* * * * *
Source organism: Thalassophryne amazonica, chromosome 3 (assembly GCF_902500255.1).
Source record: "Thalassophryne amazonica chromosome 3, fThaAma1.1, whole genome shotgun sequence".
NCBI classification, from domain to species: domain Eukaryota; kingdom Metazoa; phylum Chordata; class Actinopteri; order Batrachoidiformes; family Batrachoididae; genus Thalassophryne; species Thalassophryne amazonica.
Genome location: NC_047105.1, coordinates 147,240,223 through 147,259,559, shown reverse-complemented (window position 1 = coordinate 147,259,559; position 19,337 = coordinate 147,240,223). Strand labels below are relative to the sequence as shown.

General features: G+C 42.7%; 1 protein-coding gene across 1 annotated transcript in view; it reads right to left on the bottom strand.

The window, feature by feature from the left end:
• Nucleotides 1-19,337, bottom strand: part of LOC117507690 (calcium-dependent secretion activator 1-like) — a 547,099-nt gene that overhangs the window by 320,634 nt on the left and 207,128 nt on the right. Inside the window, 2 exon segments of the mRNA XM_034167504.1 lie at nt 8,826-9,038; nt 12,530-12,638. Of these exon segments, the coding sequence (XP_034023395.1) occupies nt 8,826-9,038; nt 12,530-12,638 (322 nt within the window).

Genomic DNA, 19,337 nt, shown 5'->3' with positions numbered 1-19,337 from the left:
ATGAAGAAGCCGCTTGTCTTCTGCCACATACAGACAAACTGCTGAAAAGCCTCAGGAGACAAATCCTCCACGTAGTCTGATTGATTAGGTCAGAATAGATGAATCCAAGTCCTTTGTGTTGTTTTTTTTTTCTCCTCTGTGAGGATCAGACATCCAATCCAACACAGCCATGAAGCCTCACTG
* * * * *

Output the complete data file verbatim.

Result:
Source organism: Thalassophryne amazonica, chromosome 3 (assembly GCF_902500255.1).
Source record: "Thalassophryne amazonica chromosome 3, fThaAma1.1, whole genome shotgun sequence".
NCBI classification, from domain to species: domain Eukaryota; kingdom Metazoa; phylum Chordata; class Actinopteri; order Batrachoidiformes; family Batrachoididae; genus Thalassophryne; species Thalassophryne amazonica.
Genome location: NC_047105.1, coordinates 147,240,223 through 147,259,559, shown reverse-complemented (window position 1 = coordinate 147,259,559; position 19,337 = coordinate 147,240,223). Strand labels below are relative to the sequence as shown.

General features: G+C 42.7%; 1 protein-coding gene across 1 annotated transcript in view; it reads right to left on the bottom strand.

The window, feature by feature from the left end:
• Nucleotides 1-19,337, bottom strand: part of LOC117507690 (calcium-dependent secretion activator 1-like) — a 547,099-nt gene that overhangs the window by 320,634 nt on the left and 207,128 nt on the right. Inside the window, 2 exon segments of the mRNA XM_034167504.1 lie at nt 8,826-9,038; nt 12,530-12,638. Of these exon segments, the coding sequence (XP_034023395.1) occupies nt 8,826-9,038; nt 12,530-12,638 (322 nt within the window).

Genomic DNA, 19,337 nt, shown 5'->3' with positions numbered 1-19,337 from the left:
ATGAAGAAGCCGCTTGTCTTCTGCCACATACAGACAAACTGCTGAAAAGCCTCAGGAGACAAATCCTCCACGTAGTCTGATTGATTAGGTCAGAATAGATGAATCCAAGTCCTTTGTGTTGTTTTTTTTTTCTCCTCTGTGAGGATCAGACATCCAATCCAACACAGCCATGAAGCCTCACTG